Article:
How has Zavesca been studied?
For type-1 Gaucher disease, Zavesca was investigated in one main study involving 28 adults with mild to moderate disease who were unable or unwilling to receive ERT. The main part of the study lasted for a year, but 13 patients carried on receiving the medicine for a further two years. The study looked at the effect of Zavesca on the size of the liver and spleen, and at blood counts, such as the levels of haemoglobin (a protein found in red blood cells that carries oxygen around the body) and platelets (components that help the blood to clot).
For Niemann-Pick type-C disease, Zavesca was studied in one main study involving 31 patients, 12 of whom were less than 12 years old. The study compared the effects of adding Zavesca to standard care with the effects of standard care alone. The main measure of effectiveness was the change in the speed at which the patients made saccadic horizontal eye movements after a year, but the study also looked at other neurological symptoms such as the patients’ ability to swallow and their intellectual function. Some patients were treated for up to five and a half years. The company also presented the results of a survey of 66 patients treated with Zavesca.
What benefit has Zavesca shown during the studies?
In the study of type-1 Gaucher disease, there were moderate reductions in the size of the liver (12% reduction) and the spleen (19% reduction) after a year. There were also small improvements in blood counts: on average, the levels of haemoglobin increased by 0.26 g per decilitre and platelet counts increased by 8.29 million per millilitre. The benefits of Zavesca were maintained over three years of continuous treatment.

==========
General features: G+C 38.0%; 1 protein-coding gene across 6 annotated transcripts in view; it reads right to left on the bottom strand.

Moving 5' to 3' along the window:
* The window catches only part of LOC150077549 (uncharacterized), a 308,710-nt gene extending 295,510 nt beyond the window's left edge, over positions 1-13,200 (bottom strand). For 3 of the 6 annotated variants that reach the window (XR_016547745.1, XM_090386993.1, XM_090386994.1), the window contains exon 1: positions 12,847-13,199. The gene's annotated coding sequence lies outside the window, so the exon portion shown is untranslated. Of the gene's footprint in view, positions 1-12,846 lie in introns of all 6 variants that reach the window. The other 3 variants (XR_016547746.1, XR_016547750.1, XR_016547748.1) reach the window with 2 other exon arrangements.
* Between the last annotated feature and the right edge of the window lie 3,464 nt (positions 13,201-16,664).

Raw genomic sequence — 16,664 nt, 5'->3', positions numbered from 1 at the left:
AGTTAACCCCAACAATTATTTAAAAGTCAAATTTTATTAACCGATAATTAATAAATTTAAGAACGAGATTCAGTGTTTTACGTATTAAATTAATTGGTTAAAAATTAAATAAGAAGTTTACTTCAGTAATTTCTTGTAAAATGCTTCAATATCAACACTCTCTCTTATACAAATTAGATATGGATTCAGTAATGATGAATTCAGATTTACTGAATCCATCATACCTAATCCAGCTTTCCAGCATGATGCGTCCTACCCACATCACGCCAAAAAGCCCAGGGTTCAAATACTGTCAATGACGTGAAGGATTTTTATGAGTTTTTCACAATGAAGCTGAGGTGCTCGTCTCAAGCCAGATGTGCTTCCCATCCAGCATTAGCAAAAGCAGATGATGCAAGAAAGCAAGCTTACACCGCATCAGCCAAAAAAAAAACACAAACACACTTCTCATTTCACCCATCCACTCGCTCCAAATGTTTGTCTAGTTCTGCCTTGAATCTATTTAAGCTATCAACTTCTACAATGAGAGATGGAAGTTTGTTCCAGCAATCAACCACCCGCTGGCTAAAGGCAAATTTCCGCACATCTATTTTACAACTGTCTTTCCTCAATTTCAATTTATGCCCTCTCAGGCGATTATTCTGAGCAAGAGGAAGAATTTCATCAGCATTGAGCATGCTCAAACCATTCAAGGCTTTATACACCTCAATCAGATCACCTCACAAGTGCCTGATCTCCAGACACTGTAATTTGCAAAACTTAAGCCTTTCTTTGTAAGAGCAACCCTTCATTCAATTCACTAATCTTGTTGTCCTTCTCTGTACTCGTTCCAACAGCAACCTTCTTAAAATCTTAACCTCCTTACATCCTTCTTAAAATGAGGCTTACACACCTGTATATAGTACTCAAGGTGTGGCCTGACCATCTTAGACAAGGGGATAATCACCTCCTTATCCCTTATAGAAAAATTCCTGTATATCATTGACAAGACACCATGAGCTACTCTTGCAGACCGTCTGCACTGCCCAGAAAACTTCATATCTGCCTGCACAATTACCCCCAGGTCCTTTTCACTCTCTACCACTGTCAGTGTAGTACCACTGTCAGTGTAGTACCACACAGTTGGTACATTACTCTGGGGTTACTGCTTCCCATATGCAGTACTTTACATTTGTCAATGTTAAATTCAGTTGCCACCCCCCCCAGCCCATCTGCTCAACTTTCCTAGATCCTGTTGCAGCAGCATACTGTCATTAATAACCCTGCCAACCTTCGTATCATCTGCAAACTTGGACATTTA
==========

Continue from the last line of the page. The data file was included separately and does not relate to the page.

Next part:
In the study of Niemann-Pick type-C disease, the improvement in eye movements was similar in patients treated with and without Zavesca. However, there were signs of improvement in swallowing ability and intellectual function in the patients treated with Zavesca. The survey showed that Zavesca led to a stabilisation or a decrease in the rate at which symptoms got worse in about three quarters of the patients.
What is the risk associated with Zavesca?
The most common side effects with Zavesca (seen in more than 1 patient in 10) are weight loss, decreased appetite, tremor (shaking), diarrhoea, flatulence (gas) and abdominal pain (stomach ache). For the full list of all side effects reported with Zavesca, see the package leaflet.
Zavesca must not be used in people who are hypersensitive (allergic) to miglustat or any of the other ingredients.
Why has Zavesca been approved?
The CHMP decided that Zavesca’s benefits are greater than its risks and recommended that it be given marketing authorisation.
Zavesca was originally authorised under ‘exceptional circumstances’ because, as the diseases are rare, limited information was available at the time of approval. As the company had supplied the additional information requested, the exceptional circumstances ended on 23 August 2012.
Other information about Zavesca
The European Commission granted a marketing authorisation valid throughout the European Union for Zavesca on 20 November 2002.
For more information about treatment with Zavesca, read the package leaflet (also part of the EPAR) or contact your doctor or pharmacist.
Source: European Medicines Agency